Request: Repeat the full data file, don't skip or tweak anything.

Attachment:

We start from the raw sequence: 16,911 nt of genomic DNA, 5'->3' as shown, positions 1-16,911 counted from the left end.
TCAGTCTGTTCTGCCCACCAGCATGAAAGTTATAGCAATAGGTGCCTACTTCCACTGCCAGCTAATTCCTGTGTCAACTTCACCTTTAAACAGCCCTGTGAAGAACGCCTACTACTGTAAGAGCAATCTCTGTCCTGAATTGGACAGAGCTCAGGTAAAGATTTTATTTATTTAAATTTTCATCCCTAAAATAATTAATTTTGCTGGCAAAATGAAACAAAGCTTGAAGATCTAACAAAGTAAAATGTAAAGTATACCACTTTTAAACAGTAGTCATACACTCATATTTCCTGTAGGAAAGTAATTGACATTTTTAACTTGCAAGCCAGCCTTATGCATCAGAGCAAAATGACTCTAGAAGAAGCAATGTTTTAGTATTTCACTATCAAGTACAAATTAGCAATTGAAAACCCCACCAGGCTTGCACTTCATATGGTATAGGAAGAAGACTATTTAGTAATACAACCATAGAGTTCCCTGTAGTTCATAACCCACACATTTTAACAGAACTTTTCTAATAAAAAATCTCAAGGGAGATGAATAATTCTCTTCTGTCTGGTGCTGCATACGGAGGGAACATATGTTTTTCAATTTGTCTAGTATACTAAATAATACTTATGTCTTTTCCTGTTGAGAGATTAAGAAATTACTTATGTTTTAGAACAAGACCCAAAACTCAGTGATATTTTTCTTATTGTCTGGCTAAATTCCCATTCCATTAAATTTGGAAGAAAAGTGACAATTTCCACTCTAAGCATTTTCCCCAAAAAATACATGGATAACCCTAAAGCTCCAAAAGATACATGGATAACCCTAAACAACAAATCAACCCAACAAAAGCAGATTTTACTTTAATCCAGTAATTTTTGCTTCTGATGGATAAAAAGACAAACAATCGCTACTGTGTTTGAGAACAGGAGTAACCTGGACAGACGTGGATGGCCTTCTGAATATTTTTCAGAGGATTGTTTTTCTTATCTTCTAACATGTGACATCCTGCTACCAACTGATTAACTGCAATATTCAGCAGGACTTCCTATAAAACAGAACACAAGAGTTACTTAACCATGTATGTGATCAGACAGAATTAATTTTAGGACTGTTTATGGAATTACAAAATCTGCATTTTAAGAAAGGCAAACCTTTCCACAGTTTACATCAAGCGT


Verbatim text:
We start from the raw sequence: 16,911 nt of genomic DNA, 5'->3' as shown, positions 1-16,911 counted from the left end.
TCAGTCTGTTCTGCCCACCAGCATGAAAGTTATAGCAATAGGTGCCTACTTCCACTGCCAGCTAATTCCTGTGTCAACTTCACCTTTAAACAGCCCTGTGAAGAACGCCTACTACTGTAAGAGCAATCTCTGTCCTGAATTGGACAGAGCTCAGGTAAAGATTTTATTTATTTAAATTTTCATCCCTAAAATAATTAATTTTGCTGGCAAAATGAAACAAAGCTTGAAGATCTAACAAAGTAAAATGTAAAGTATACCACTTTTAAACAGTAGTCATACACTCATATTTCCTGTAGGAAAGTAATTGACATTTTTAACTTGCAAGCCAGCCTTATGCATCAGAGCAAAATGACTCTAGAAGAAGCAATGTTTTAGTATTTCACTATCAAGTACAAATTAGCAATTGAAAACCCCACCAGGCTTGCACTTCATATGGTATAGGAAGAAGACTATTTAGTAATACAACCATAGAGTTCCCTGTAGTTCATAACCCACACATTTTAACAGAACTTTTCTAATAAAAAATCTCAAGGGAGATGAATAATTCTCTTCTGTCTGGTGCTGCATACGGAGGGAACATATGTTTTTCAATTTGTCTAGTATACTAAATAATACTTATGTCTTTTCCTGTTGAGAGATTAAGAAATTACTTATGTTTTAGAACAAGACCCAAAACTCAGTGATATTTTTCTTATTGTCTGGCTAAATTCCCATTCCATTAAATTTGGAAGAAAAGTGACAATTTCCACTCTAAGCATTTTCCCCAAAAAATACATGGATAACCCTAAAGCTCCAAAAGATACATGGATAACCCTAAACAACAAATCAACCCAACAAAAGCAGATTTTACTTTAATCCAGTAATTTTTGCTTCTGATGGATAAAAAGACAAACAATCGCTACTGTGTTTGAGAACAGGAGTAACCTGGACAGACGTGGATGGCCTTCTGAATATTTTTCAGAGGATTGTTTTTCTTATCTTCTAACATGTGACATCCTGCTACCAACTGATTAACTGCAATATTCAGCAGGACTTCCTATAAAACAGAACACAAGAGTTACTTAACCATGTATGTGATCAGACAGAATTAATTTTAGGACTGTTTATGGAATTACAAAATCTGCATTTTAAGAAAGGCAAACCTTTCCACAGTTTACATCAAGCGT